It is clear in retrospect that the Powell opinion for the Court in Bakke resolved a number of issues relating to the constitutional permissibility of race-conscious affirmative action and represents the holdings of the Court on these issues today. Powell’s resolution of these issues constituted holdings in the case itself when his views were supported by four other Justices either in the “Brennan four” or “Stevens four” opinions; also, some of the dicta in Powell’s opinion became law when they were affirmed by a Court majority in subsequent cases. In any event, the following propositions emerged from the Powell opinion in Bakke and were established constitutional doctrine at the time of Grutter-Gratz.

One: The test under Title VI for the permissible use of race in university admissions is the same as the constitutional test, so whatever is permitted or prohibited for a public university as a constitutional matter is also permitted or prohibited under Title VI for a private university receiving federal funds.

Two: Strict scrutiny applies to racial classifications benefitting racial minorities in the same manner as it applies to racial classifications disadvantaging racial minorities.

Three: Overcoming the present effects of societal discrimination against racial minorities is not a compelling governmental interest justifying governmental action benefitting racial minorities and disadvantaging whites.

Four: Overcoming the present effects of identified unlawful racial discrimination for which the government agency itself is responsible is a compelling governmental interest justifying the use of narrowly tailored race-conscious criteria.

The impact of the Bakke case is later described as follows (page 225):

As a practical matter, Bakke settled the question of the constitutional permissibility of race-conscious university admissions. The Constitution permitted universities to adopt admissions programs that included the “competitive consideration of race and ethnic origin” as one of the factors in determining admission. After Bakke, universities revised their race-conscious admissions programs to comply with the approach set forth in the Powell opinion and justified their consideration of race in determining admissions as advancing a university’s compelling interest in attaining educational diversity. While the pre-Bakke justification — the strong public interest in increasing the number of minority lawyers and doctors — remained a major motivation for law school and medical school race-conscious admissions programs, the constitutionality of these programs could now be sustained under the different educational diversity justification. Similarly, following Bakke, most universities adopted programs taking race into account in all undergraduate, graduate school, and professional school admissions, and today racial diversity has become a hallmark of the university scene. This is all due to Justice Powell’s going beyond the arguments of the parties in Bakke and invoking the educational diversity justification for race-conscious admissions programs.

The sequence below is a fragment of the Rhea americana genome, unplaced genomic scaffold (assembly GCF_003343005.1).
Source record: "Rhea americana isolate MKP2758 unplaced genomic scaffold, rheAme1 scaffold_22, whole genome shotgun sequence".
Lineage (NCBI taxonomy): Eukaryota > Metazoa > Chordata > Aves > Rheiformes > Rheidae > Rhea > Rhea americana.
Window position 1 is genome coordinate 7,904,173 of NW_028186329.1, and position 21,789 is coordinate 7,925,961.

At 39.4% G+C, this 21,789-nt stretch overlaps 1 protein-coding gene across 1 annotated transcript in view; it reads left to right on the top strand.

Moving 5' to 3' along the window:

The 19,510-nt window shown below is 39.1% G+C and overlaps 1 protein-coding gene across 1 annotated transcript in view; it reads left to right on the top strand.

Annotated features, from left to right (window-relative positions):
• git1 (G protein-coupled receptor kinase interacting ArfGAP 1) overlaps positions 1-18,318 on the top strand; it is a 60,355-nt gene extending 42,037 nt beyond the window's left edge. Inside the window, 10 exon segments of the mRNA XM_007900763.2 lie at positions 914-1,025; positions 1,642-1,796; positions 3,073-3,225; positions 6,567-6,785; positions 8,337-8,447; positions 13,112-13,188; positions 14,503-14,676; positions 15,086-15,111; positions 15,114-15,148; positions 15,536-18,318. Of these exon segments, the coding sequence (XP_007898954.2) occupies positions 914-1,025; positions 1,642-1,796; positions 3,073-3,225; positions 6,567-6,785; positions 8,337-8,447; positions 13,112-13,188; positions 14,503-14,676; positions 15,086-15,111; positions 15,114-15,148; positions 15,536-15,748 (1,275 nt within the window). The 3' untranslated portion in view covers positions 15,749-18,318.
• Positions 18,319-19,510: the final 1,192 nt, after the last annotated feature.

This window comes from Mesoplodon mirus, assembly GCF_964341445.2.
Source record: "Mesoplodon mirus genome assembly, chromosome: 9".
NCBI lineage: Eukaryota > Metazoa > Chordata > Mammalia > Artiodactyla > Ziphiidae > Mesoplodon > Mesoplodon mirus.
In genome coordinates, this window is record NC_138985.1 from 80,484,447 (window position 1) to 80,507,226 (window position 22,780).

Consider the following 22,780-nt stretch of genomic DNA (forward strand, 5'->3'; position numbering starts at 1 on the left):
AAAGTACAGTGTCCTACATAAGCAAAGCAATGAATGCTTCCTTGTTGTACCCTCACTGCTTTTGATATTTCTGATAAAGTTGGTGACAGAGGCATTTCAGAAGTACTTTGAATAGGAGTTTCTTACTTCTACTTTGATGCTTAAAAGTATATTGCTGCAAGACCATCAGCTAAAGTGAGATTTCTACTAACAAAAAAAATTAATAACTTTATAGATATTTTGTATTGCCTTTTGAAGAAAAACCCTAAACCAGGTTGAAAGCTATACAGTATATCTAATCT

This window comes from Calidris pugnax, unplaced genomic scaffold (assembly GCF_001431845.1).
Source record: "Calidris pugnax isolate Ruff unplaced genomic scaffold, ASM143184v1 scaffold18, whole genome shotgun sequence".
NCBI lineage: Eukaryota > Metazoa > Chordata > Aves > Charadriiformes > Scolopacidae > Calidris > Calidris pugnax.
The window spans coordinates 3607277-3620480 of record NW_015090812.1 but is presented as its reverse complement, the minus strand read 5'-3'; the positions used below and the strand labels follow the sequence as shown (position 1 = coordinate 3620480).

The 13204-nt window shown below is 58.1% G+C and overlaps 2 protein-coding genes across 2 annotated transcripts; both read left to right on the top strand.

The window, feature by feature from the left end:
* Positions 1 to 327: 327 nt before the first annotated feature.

Important questions about racial preferences

So the massive racial preferences at elite universities are allegedly promoted for the sake of the educational benefits of diversity. I don’t have a strong stance on these benefits. But regardless of one’s views on the educational value of diversity, there are a number of important questions that seem to stand out out given the data presented earlier. I believe the following questions should stand out to anyone truly interested in promoting diversity for the sake of educational benefits:

  • How many applicants of under-represented minorities need to be admitted in order to acquire sufficient benefits of diversity? How is this number determined? How are the benefits of racial diversity weighed against the costs of admitting applicants with lower academic qualifications?
  • If elite universities have large preferences for under-represented minorities because of the educational benefits of diversity, why don’t they have similarly large preferences for applicants from under-represented socioeconomic classes or applicants with under-represented viewpoints? Why are there no preferences for socioeconomic or viewpoint diversity?
  • What is the timeline for racial preferences at elite universities? At what point will racial preferences no longer be needed? What are the conditions that must be met to indicate that racial preferences are no longer needed?